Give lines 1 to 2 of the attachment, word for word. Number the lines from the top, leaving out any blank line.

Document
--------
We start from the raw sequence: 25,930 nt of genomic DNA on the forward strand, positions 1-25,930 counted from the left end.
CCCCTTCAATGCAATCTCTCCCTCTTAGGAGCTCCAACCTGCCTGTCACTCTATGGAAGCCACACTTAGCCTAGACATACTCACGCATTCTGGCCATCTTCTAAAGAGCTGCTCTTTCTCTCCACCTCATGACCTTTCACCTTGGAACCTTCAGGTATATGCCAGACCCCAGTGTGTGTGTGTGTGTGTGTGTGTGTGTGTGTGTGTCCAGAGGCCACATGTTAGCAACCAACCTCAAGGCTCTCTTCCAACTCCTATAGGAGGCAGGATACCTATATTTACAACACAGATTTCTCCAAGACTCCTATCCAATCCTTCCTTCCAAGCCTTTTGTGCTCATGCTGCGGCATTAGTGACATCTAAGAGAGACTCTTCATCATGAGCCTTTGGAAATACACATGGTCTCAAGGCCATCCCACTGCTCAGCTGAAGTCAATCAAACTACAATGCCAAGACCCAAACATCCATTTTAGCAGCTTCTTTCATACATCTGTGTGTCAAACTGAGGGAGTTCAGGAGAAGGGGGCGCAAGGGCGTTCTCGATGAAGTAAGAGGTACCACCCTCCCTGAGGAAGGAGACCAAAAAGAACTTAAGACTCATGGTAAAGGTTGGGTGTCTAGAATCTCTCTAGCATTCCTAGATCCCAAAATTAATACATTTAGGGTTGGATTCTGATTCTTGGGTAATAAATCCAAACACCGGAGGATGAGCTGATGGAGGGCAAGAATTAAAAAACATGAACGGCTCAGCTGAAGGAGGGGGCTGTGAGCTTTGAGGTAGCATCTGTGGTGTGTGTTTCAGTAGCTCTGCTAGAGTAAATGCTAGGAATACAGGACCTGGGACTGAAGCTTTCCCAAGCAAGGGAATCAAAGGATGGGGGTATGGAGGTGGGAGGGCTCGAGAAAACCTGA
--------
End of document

We start from the raw sequence: 25,930 nt of genomic DNA on the forward strand, positions 1-25,930 counted from the left end.
CCCCTTCAATGCAATCTCTCCCTCTTAGGAGCTCCAACCTGCCTGTCACTCTATGGAAGCCACACTTAGCCTAGACATACTCACGCATTCTGGCCATCTTCTAAAGAGCTGCTCTTTCTCTCCACCTCATGACCTTTCACCTTGGAACCTTCAGGTATATGCCAGACCCCAGTGTGTGTGTGTGTGTGTGTGTGTGTGTGTGTGTGTCCAGAGGCCACATGTTAGCAACCAACCTCAAGGCTCTCTTCCAACTCCTATAGGAGGCAGGATACCTATATTTACAACACAGATTTCTCCAAGACTCCTATCCAATCCTTCCTTCCAAGCCTTTTGTGCTCATGCTGCGGCATTAGTGACATCTAAGAGAGACTCTTCATCATGAGCCTTTGGAAATACACATGGTCTCAAGGCCATCCCACTGCTCAGCTGAAGTCAATCAAACTACAATGCCAAGACCCAAACATCCATTTTAGCAGCTTCTTTCATACATCTGTGTGTCAAACTGAGGGAGTTCAGGAGAAGGGGGCGCAAGGGCGTTCTCGATGAAGTAAGAGGTACCACCCTCCCTGAGGAAGGAGACCAAAAAGAACTTAAGACTCATGGTAAAGGTTGGGTGTCTAGAATCTCTCTAGCATTCCTAGATCCCAAAATTAATACATTTAGGGTTGGATTCTGATTCTTGGGTAATAAATCCAAACACCGGAGGATGAGCTGATGGAGGGCAAGAATTAAAAAACATGAACGGCTCAGCTGAAGGAGGGGGCTGTGAGCTTTGAGGTAGCATCTGTGGTGTGTGTTTCAGTAGCTCTGCTAGAGTAAATGCTAGGAATACAGGACCTGGGACTGAAGCTTTCCCAAGCAAGGGAATCAAAGGATGGGGGTATGGAGGTGGGAGGGCTCGAGAAAACCTGA